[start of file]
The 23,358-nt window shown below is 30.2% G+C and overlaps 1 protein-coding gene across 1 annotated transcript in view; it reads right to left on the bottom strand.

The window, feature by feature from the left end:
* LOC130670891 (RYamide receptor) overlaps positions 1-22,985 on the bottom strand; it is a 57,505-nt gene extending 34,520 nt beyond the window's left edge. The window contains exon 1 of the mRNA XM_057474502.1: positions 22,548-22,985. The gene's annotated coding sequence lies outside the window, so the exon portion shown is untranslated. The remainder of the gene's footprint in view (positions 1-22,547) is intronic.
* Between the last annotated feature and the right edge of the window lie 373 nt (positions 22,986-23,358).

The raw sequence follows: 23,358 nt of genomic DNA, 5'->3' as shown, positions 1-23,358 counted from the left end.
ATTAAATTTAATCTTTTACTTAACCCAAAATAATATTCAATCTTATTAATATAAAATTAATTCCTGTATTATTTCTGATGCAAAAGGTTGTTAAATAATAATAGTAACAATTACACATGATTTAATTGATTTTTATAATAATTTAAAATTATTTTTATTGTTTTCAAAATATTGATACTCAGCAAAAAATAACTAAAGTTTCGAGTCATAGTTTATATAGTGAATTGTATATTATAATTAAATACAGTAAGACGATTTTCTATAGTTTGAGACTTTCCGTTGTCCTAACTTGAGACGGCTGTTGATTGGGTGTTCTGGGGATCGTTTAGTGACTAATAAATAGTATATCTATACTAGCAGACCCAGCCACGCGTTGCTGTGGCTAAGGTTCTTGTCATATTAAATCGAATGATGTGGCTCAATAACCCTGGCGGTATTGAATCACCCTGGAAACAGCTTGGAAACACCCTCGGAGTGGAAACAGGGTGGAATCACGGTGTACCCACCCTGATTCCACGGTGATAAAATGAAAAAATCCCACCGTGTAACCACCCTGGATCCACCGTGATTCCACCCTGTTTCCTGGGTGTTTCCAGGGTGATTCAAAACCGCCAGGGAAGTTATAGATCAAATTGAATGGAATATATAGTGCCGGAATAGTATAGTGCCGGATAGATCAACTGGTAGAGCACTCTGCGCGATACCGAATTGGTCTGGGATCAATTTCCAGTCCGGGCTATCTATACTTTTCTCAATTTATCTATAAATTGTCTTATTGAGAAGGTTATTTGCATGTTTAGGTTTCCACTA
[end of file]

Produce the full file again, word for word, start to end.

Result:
The 23,358-nt window shown below is 30.2% G+C and overlaps 1 protein-coding gene across 1 annotated transcript in view; it reads right to left on the bottom strand.

The window, feature by feature from the left end:
* LOC130670891 (RYamide receptor) overlaps positions 1-22,985 on the bottom strand; it is a 57,505-nt gene extending 34,520 nt beyond the window's left edge. The window contains exon 1 of the mRNA XM_057474502.1: positions 22,548-22,985. The gene's annotated coding sequence lies outside the window, so the exon portion shown is untranslated. The remainder of the gene's footprint in view (positions 1-22,547) is intronic.
* Between the last annotated feature and the right edge of the window lie 373 nt (positions 22,986-23,358).

The raw sequence follows: 23,358 nt of genomic DNA, 5'->3' as shown, positions 1-23,358 counted from the left end.
ATTAAATTTAATCTTTTACTTAACCCAAAATAATATTCAATCTTATTAATATAAAATTAATTCCTGTATTATTTCTGATGCAAAAGGTTGTTAAATAATAATAGTAACAATTACACATGATTTAATTGATTTTTATAATAATTTAAAATTATTTTTATTGTTTTCAAAATATTGATACTCAGCAAAAAATAACTAAAGTTTCGAGTCATAGTTTATATAGTGAATTGTATATTATAATTAAATACAGTAAGACGATTTTCTATAGTTTGAGACTTTCCGTTGTCCTAACTTGAGACGGCTGTTGATTGGGTGTTCTGGGGATCGTTTAGTGACTAATAAATAGTATATCTATACTAGCAGACCCAGCCACGCGTTGCTGTGGCTAAGGTTCTTGTCATATTAAATCGAATGATGTGGCTCAATAACCCTGGCGGTATTGAATCACCCTGGAAACAGCTTGGAAACACCCTCGGAGTGGAAACAGGGTGGAATCACGGTGTACCCACCCTGATTCCACGGTGATAAAATGAAAAAATCCCACCGTGTAACCACCCTGGATCCACCGTGATTCCACCCTGTTTCCTGGGTGTTTCCAGGGTGATTCAAAACCGCCAGGGAAGTTATAGATCAAATTGAATGGAATATATAGTGCCGGAATAGTATAGTGCCGGATAGATCAACTGGTAGAGCACTCTGCGCGATACCGAATTGGTCTGGGATCAATTTCCAGTCCGGGCTATCTATACTTTTCTCAATTTATCTATAAATTGTCTTATTGAGAAGGTTATTTGCATGTTTAGGTTTCCACTA